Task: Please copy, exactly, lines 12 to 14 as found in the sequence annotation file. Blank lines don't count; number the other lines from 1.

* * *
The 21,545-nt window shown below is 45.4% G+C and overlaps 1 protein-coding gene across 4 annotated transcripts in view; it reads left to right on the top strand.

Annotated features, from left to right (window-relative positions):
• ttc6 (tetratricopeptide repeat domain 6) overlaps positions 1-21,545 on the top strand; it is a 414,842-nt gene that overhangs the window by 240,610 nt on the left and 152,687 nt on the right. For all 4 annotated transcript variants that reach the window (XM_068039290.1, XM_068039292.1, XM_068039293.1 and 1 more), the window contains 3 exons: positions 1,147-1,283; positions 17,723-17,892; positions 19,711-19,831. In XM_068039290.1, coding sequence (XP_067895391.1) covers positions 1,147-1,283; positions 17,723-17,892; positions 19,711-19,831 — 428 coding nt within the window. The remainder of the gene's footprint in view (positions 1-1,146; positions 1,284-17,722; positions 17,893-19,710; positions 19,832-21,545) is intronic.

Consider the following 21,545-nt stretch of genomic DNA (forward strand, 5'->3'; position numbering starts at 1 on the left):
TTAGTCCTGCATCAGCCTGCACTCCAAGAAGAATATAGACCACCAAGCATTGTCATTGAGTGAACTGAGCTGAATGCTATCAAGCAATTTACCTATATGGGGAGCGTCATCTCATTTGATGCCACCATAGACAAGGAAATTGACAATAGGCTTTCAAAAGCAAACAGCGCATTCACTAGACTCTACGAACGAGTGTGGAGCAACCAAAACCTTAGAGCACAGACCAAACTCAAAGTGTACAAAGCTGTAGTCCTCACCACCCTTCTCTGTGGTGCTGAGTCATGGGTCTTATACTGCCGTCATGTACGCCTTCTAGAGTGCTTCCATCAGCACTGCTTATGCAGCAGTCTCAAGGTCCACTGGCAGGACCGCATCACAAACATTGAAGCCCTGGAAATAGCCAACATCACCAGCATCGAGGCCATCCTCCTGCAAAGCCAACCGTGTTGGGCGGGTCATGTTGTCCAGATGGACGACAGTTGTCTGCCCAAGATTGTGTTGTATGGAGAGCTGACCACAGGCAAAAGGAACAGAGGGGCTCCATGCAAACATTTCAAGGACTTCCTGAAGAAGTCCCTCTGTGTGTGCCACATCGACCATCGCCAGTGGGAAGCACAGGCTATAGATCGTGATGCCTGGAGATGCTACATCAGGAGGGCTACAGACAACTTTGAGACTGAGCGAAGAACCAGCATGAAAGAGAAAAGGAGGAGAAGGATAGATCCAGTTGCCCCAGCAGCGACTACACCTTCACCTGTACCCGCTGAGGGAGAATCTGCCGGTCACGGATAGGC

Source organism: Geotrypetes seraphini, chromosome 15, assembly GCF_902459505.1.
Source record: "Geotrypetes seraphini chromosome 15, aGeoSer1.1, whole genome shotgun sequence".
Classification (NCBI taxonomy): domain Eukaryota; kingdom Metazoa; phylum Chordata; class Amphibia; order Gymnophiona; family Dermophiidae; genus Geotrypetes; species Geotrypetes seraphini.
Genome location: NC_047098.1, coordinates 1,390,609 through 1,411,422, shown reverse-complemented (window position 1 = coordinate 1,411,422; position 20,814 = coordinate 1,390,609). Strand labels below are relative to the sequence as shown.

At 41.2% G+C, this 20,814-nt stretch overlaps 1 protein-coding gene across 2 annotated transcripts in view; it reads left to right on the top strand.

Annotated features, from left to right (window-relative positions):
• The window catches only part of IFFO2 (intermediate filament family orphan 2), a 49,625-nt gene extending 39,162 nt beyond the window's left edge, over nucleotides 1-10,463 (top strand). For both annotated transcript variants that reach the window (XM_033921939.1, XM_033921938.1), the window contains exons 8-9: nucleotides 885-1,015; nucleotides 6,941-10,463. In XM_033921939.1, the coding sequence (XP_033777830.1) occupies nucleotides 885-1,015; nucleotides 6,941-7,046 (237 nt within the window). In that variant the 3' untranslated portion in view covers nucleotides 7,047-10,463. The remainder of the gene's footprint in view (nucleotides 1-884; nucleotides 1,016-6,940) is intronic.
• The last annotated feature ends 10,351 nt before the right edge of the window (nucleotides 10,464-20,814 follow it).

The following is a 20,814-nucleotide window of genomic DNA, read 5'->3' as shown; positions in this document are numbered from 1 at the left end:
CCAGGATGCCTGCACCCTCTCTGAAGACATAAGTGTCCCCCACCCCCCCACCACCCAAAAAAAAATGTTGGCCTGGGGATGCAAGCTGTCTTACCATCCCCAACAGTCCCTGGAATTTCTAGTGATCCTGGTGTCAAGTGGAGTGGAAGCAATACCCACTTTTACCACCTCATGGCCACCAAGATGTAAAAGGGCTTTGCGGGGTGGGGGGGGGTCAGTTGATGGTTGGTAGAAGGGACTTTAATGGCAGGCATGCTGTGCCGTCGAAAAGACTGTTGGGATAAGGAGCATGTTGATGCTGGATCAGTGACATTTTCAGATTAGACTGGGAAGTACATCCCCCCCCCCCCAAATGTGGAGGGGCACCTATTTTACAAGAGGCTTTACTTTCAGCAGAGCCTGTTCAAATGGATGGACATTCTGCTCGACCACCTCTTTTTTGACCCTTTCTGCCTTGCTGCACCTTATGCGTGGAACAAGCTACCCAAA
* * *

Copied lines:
• The window catches only part of IFFO2 (intermediate filament family orphan 2), a 49,625-nt gene extending 39,162 nt beyond the window's left edge, over nucleotides 1-10,463 (top strand). For both annotated transcript variants that reach the window (XM_033921939.1, XM_033921938.1), the window contains exons 8-9: nucleotides 885-1,015; nucleotides 6,941-10,463. In XM_033921939.1, the coding sequence (XP_033777830.1) occupies nucleotides 885-1,015; nucleotides 6,941-7,046 (237 nt within the window). In that variant the 3' untranslated portion in view covers nucleotides 7,047-10,463. The remainder of the gene's footprint in view (nucleotides 1-884; nucleotides 1,016-6,940) is intronic.
• The last annotated feature ends 10,351 nt before the right edge of the window (nucleotides 10,464-20,814 follow it).

The following is a 20,814-nucleotide window of genomic DNA, read 5'->3' as shown; positions in this document are numbered from 1 at the left end: